Soichiro Tsuda is currently a postdoctoral research fellow at the Univeristy of the West of England Bristol, UK. His current research subject is the development of biological (micro)robotic devices using Physarum slime moulds.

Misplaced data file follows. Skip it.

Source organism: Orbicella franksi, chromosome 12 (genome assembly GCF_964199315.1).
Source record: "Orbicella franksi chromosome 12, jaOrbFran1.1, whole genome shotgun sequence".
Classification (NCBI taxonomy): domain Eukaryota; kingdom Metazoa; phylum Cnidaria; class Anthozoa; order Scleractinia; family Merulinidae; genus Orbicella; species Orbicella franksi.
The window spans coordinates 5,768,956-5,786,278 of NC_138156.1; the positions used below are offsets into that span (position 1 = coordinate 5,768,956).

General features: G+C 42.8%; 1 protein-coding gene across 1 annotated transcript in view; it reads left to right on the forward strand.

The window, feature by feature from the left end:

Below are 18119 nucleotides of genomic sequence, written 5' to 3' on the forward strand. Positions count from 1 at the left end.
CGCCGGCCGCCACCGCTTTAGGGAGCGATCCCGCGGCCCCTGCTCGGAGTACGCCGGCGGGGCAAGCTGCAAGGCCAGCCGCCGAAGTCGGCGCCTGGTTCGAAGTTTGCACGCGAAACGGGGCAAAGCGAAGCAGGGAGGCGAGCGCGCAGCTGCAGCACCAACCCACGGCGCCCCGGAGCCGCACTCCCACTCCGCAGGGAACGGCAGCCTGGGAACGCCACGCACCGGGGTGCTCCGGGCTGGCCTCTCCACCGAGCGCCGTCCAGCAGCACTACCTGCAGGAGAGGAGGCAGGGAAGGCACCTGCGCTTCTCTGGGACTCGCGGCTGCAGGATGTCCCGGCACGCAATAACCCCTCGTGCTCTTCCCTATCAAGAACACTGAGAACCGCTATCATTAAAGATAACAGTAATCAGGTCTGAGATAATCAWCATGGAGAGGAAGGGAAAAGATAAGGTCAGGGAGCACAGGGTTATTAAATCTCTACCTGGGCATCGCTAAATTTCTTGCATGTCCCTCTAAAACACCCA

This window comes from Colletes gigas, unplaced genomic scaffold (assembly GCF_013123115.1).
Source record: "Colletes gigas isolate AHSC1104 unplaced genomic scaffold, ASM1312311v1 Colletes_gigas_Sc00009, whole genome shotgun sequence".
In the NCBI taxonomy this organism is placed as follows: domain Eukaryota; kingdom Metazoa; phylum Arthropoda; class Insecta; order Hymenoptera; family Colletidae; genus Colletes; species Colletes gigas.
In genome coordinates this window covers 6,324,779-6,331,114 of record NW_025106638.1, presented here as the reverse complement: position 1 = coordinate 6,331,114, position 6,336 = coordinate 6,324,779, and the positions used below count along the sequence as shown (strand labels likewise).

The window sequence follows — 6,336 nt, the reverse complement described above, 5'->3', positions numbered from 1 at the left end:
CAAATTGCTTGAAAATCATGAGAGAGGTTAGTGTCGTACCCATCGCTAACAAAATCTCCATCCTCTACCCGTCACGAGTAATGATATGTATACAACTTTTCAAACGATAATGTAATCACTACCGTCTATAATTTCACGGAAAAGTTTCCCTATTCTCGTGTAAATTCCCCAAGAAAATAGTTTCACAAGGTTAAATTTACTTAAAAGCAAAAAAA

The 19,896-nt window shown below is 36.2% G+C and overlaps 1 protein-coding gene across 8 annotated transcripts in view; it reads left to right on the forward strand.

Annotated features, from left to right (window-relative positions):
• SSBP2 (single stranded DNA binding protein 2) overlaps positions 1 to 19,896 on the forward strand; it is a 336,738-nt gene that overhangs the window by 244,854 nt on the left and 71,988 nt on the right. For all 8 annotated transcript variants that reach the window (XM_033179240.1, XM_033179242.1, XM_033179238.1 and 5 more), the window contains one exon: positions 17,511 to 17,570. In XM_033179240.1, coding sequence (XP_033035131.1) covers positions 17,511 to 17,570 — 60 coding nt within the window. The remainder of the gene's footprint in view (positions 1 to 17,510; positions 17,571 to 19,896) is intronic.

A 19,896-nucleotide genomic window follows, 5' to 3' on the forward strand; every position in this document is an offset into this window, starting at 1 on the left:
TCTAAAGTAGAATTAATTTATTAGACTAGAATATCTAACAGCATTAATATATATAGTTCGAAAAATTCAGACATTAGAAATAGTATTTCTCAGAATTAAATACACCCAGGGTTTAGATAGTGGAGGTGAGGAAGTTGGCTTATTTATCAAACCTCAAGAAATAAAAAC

He became fascinated by the mystery of life through his experience in feeding living things, such as insects, dogs and a turtle, in his childhood. Later he decided to make elucidating the mystery a career. While studying biology at Kobe University he became increasingly interested inc omputational aspects of biological systems and differences between living organisms and machines. For his graduate studies he joined Professor Gunji's Nonlinear Science Laboratory at Kobe University, from where he received his MSc and PhD degrees. He has been collaborating with Dr. Klaus-Peter Zauner from the Univeristy of Southampton since he was a PhD student in Japan. A true slime mould, Physarum polycephalum, has been the main subject of his research since his undergraduate research. The plasmodium of this slime mould is known for its adaptive behaviour. A slime mould is an amoeboid single-cell organism, nevertheless it is very clever in overcoming contradictory situations, for example, when surrounded by chemicals it dislikes, and finding a way out, going beyond their normal behaviour. Here Soichiro Tsuda found an important trait of living organisms, autonomy, which is very diffcult to achieve with conventional technology, and a possibility to contribute to the progress of science using his interests in computers and living organisms. He expects that using biological cells as an integrated part of the conventional computing systems (e.g. robots) would improve their performance in a number of ways. His ultimate goal as a scientist is to understand living organisms in general through building biological-artificial hybrid systems and to realise more life-like systems using biological materials and/or algorithms obtained from biological knowledge.